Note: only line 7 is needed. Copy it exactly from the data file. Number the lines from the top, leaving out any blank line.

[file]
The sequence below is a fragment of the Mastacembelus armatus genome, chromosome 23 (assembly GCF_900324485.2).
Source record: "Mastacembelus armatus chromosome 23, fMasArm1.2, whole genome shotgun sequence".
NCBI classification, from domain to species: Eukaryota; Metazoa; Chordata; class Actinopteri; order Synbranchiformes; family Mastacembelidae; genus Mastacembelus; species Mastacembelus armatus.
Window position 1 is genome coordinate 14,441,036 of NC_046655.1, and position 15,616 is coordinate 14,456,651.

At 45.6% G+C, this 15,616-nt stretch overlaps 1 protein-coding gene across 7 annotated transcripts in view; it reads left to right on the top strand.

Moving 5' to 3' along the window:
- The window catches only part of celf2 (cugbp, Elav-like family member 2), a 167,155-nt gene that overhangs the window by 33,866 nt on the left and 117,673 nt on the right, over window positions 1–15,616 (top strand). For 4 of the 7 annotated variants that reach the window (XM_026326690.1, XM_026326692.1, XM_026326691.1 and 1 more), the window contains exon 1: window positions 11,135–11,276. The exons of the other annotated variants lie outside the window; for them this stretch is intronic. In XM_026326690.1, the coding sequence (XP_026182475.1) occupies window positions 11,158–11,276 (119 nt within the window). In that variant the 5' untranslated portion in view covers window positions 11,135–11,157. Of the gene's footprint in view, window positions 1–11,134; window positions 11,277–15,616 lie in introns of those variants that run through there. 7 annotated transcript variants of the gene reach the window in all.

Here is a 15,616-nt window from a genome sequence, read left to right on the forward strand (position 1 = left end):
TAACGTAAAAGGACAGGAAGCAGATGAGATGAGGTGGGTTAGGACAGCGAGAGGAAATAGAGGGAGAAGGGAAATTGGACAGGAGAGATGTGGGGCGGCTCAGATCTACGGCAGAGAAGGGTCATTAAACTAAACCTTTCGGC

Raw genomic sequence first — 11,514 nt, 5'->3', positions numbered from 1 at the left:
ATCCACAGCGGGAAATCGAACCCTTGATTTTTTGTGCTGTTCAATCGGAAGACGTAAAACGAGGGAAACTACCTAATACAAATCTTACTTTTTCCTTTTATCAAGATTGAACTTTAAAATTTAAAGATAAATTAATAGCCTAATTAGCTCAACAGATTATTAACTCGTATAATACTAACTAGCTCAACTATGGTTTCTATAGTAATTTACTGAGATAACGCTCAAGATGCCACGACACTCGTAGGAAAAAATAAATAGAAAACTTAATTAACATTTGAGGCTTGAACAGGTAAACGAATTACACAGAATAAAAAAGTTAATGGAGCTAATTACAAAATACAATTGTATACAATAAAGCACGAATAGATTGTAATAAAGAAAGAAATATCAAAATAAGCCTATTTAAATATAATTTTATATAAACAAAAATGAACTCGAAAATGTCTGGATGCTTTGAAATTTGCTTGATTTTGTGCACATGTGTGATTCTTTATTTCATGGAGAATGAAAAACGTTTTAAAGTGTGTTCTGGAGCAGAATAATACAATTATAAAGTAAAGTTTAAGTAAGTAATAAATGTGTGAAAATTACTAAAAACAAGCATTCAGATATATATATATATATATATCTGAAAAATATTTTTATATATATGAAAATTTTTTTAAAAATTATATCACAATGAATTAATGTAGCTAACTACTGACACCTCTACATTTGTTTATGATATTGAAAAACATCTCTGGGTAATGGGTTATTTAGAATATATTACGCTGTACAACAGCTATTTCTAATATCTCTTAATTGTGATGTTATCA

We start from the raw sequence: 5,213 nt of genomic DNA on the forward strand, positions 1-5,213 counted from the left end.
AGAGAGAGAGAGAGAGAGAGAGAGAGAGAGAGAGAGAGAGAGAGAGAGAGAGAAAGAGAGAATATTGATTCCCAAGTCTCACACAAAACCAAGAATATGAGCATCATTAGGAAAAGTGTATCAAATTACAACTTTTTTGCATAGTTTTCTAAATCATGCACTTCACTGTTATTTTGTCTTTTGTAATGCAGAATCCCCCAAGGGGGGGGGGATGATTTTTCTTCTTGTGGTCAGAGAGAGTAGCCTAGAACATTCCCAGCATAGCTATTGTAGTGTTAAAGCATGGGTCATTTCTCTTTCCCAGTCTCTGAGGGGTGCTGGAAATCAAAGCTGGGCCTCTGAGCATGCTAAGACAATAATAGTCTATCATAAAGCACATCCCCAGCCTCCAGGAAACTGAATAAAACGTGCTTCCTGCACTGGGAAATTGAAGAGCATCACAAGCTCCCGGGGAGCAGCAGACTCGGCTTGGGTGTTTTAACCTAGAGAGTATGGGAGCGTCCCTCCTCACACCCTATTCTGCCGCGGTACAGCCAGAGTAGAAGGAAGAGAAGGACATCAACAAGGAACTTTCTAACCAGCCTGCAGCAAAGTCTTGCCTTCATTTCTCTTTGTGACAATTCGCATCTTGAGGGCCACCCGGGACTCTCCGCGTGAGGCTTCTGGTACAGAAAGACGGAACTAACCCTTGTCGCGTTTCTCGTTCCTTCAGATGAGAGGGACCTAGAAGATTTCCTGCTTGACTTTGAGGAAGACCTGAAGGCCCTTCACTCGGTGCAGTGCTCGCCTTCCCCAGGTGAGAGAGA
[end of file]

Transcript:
- The window catches only part of celf2 (cugbp, Elav-like family member 2), a 167,155-nt gene that overhangs the window by 33,866 nt on the left and 117,673 nt on the right, over window positions 1–15,616 (top strand). For 4 of the 7 annotated variants that reach the window (XM_026326690.1, XM_026326692.1, XM_026326691.1 and 1 more), the window contains exon 1: window positions 11,135–11,276. The exons of the other annotated variants lie outside the window; for them this stretch is intronic. In XM_026326690.1, the coding sequence (XP_026182475.1) occupies window positions 11,158–11,276 (119 nt within the window). In that variant the 5' untranslated portion in view covers window positions 11,135–11,157. Of the gene's footprint in view, window positions 1–11,134; window positions 11,277–15,616 lie in introns of those variants that run through there. 7 annotated transcript variants of the gene reach the window in all.